Causes & Treatment

Things I Changed for a BFP (Big Fat Positive)

Eloise Edington  |   24 Aug 2021

Words by Eloise Edington, The Ribbon Box founder & CEO

When I was trying to conceive, I went into our first round of IVF like a bulldozer.  This is our personal story and perspective on the big fat positive (BFP), which readers often ask me to share.

The Diagnosis

We got my husband’s diagnosis of Azoospermia on 3rd November 2015 – a date we will never forget. From that moment of despair, we were then flung into six weeks of genetics tests for him, to find out why he produces zero sperm. These tests later revealed (just before Christmas) that he has Klinefelter Syndrome – a genetic condition (a fluke which happened at his conception and means he has an extra X chromosome) which negatively affects sperm production. At this point we were told IVF was our only option of conception, but it was more complicated than that, as we were missing a main ingredient, sperm. So, we had two options:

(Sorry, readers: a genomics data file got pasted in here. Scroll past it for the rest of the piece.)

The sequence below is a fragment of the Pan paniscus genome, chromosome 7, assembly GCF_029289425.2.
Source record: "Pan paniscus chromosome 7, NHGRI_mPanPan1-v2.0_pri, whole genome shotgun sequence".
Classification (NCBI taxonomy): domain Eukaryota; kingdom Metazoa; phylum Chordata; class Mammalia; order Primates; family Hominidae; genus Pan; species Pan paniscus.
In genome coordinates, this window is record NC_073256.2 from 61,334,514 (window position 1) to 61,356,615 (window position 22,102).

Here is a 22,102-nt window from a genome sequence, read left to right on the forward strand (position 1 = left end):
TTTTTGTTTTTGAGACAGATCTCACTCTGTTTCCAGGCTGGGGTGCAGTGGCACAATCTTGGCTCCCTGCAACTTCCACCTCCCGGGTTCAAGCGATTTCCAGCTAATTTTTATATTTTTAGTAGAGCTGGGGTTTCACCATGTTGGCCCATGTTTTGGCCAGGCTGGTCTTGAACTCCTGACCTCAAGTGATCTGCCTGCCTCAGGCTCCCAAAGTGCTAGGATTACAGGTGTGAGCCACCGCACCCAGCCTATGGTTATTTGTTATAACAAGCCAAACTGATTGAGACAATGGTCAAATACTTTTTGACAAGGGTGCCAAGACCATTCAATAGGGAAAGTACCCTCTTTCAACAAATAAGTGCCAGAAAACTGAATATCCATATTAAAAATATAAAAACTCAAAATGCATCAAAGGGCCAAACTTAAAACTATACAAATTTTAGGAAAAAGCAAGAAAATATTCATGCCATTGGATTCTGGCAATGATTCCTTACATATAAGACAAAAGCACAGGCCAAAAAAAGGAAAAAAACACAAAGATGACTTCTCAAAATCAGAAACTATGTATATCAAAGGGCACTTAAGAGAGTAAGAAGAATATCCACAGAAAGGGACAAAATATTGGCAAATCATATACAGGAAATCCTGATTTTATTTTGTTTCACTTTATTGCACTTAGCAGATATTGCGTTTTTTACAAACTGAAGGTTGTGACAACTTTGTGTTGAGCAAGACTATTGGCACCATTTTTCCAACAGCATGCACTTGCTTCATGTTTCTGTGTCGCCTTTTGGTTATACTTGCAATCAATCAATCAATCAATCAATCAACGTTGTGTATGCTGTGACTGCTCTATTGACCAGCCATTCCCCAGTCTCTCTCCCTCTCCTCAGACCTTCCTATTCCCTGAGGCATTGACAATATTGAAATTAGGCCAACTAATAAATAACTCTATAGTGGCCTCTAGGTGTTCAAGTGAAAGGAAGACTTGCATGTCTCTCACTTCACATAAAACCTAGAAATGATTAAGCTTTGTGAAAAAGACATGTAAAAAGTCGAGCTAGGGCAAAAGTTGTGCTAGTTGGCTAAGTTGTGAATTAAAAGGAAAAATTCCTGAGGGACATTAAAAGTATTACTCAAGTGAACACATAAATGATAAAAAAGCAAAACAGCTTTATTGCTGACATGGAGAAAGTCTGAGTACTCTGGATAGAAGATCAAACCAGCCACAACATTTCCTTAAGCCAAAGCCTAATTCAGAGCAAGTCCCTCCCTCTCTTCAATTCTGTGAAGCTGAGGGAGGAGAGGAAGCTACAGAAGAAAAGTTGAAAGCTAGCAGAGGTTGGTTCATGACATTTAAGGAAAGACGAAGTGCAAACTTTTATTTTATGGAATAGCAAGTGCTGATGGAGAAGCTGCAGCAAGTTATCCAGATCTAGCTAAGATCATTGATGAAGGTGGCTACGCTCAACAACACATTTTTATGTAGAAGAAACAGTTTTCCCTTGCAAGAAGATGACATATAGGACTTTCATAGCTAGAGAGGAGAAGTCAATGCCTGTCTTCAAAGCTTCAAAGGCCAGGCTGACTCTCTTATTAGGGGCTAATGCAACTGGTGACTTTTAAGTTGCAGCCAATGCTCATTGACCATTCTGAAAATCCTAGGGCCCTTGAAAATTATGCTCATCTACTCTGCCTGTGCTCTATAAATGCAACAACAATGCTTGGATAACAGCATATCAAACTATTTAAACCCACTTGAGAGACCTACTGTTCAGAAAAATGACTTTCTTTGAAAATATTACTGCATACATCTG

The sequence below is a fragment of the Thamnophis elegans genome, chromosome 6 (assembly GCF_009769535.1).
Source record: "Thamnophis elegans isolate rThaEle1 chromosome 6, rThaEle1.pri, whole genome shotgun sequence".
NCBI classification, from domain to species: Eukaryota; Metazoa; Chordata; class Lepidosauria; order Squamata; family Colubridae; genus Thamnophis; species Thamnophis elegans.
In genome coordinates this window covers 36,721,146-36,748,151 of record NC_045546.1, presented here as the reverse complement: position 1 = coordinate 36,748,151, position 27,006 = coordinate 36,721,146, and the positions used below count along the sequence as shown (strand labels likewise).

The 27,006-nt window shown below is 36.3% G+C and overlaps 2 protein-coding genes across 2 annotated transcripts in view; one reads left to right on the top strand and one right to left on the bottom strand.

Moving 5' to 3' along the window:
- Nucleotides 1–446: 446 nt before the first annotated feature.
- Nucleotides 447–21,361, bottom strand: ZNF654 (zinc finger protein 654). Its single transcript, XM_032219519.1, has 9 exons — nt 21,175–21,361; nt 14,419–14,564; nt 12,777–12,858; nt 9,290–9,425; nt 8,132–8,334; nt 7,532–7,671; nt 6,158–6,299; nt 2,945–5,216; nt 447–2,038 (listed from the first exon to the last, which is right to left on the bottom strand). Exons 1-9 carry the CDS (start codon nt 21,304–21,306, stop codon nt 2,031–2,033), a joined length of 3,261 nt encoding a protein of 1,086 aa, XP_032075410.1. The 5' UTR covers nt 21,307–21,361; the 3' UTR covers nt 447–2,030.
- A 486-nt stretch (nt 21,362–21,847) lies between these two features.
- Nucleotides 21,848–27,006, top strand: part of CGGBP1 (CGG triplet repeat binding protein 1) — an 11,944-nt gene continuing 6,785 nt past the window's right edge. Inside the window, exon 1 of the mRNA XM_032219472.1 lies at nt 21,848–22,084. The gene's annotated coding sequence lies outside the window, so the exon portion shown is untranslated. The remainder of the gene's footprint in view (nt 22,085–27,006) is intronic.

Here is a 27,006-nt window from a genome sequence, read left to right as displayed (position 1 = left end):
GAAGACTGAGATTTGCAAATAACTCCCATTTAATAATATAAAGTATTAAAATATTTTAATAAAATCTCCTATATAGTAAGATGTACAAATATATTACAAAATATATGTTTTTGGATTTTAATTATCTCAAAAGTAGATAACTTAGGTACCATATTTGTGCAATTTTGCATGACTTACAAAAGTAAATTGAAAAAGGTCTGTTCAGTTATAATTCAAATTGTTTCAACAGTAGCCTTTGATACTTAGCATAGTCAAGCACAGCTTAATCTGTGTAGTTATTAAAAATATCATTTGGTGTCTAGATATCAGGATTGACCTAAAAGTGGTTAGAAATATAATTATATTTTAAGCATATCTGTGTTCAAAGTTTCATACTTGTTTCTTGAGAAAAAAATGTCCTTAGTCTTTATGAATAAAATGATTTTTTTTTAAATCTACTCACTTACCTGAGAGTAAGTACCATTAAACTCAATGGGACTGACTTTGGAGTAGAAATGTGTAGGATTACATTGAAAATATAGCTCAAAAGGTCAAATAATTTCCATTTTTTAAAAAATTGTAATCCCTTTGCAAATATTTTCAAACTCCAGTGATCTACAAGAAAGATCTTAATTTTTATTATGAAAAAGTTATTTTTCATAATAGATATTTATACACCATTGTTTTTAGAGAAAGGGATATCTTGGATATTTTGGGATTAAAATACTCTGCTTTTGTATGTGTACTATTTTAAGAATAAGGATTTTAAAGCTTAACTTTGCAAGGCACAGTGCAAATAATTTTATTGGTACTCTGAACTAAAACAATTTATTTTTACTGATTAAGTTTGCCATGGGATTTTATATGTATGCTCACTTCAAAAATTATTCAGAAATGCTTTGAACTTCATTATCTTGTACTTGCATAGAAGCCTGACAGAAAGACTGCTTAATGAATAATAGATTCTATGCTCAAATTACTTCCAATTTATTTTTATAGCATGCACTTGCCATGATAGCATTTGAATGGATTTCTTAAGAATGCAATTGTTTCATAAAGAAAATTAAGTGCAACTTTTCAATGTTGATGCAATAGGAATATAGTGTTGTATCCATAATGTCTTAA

1) My husband could have an invasive operation called Micro-TESE, to see if the urologist could extract viable sperm to fertilise my eggs during IVF (my fertility specialist wanted my eggs fresh at the same time);

2) We jump straight to IVF with donor sperm.

IVF Abroad

After some research, my husband told me on Christmas Day that he had found a urologist in New York who was a pioneer in Micro-TESE, and the chances of a successful sperm retrieval were around the 70% mark, versus 30% in the UK. At this point we hit the green light and started preparing for my husband’s sperm retrieval operation and IVF abroad in America, just two months later.

With only eight weeks to prepare, I stopped drinking alcohol and naively assumed that because the ‘issue’ was on my husband’s side, my egg reserve looked normal for my age and I’d had regular periods all my life, that it would work first time (even with donor sperm). I was wrong and things did not go to plan.